Python’s scope oddities call for a tutorial of their own. But we’ll look at one such oddity here.

Look at the following snippet:

x = 10
squares = []
for x in range(5):
    squares.append(x ** 2)

print("Squares list:", squares)  

# x is accessible here and is the last value of the looping var
print("x after for loop:", x)


The variable x is set to 10. But x is also the looping variable. But we’d assume that the looping variable’s scope is limited to the for loop block, yes?

Let’s look at the output:

Output >>>

Squares list: [0, 1, 4, 9, 16]
x after for loop: 4


We see that x is now 4, the final value it takes in the loop, and not the initial value of 10 we set it to.

Now let’s see what happens if we replace the for loop with a comprehension expression:

x = 10
squares = [x ** 2 for x in range(5)]

print("Squares list:", squares)  

# x is 10 here
print("x after list comprehension:", x)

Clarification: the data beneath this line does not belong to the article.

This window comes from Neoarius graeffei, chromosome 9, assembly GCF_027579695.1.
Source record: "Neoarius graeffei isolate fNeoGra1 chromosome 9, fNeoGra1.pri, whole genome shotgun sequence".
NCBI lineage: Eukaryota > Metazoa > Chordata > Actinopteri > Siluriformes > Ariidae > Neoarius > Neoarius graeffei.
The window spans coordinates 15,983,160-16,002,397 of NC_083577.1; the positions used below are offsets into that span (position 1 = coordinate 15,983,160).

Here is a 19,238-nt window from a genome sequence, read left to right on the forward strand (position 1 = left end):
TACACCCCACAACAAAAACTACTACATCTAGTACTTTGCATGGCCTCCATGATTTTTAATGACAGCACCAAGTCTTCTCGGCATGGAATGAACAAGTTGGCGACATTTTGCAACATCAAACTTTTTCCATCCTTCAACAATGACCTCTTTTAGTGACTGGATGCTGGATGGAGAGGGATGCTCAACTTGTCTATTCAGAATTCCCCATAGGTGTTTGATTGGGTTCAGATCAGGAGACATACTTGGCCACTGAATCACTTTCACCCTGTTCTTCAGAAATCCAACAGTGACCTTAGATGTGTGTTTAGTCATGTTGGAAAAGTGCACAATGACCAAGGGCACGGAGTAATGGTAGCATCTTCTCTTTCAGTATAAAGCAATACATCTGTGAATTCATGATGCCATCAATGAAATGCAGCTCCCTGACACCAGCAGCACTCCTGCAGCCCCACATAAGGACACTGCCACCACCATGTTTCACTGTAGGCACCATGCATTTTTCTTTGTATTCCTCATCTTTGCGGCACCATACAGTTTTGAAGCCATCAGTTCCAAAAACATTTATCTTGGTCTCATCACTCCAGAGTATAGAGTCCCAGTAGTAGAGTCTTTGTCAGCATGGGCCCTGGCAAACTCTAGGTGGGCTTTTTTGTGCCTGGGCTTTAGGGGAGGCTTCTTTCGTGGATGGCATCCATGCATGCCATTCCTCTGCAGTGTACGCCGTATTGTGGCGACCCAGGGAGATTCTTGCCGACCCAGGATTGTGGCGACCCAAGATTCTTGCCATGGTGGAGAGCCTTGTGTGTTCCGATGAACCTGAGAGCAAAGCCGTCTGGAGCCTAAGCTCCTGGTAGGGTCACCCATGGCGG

Here, x is 10, the value we set it to before the comprehension expression:

Output >>>

Squares list: [0, 1, 4, 9, 16]
x after list comprehension: 10


How To Avoid


To avoid unexpected behavior: If you’re using loops, ensure that you don’t name the looping variable the same as another variable you’d want to access later.



In Python, we use the is keyword for checking object identity. Meaning it checks whether two variables reference the same object in memory. And to check for equality, we use the == operator. Yes?

Now, start a Python REPL and run the following code:

>>> a = 7
>>> b = 7
>>> a == 7
>>> a is b


Now run this:

>>> x = 280
>>> y = 280
>>> x == y
>>> x is y


Wait, why does this happen? Well, this is due to “integer caching” or “interning” in CPython, the standard implementation of Python.

CPython caches integer objects in the range of -5 to 256. Meaning every time you use an integer within this range, Python will use the same object in memory. Therefore, when you compare two integers within this range using the is keyword, the result is True because they refer to the same object in memory.

That’s why a is b returns True. You can also verify this by printing out id(a) and id(b).

However, integers outside this range are not cached. And each occurrence of such integers creates a new object in memory. 

So when you compare two integers outside the cached range using the is keyword (yes, x and y both set to 280 in our example), the result is False because they are indeed two different objects in memory.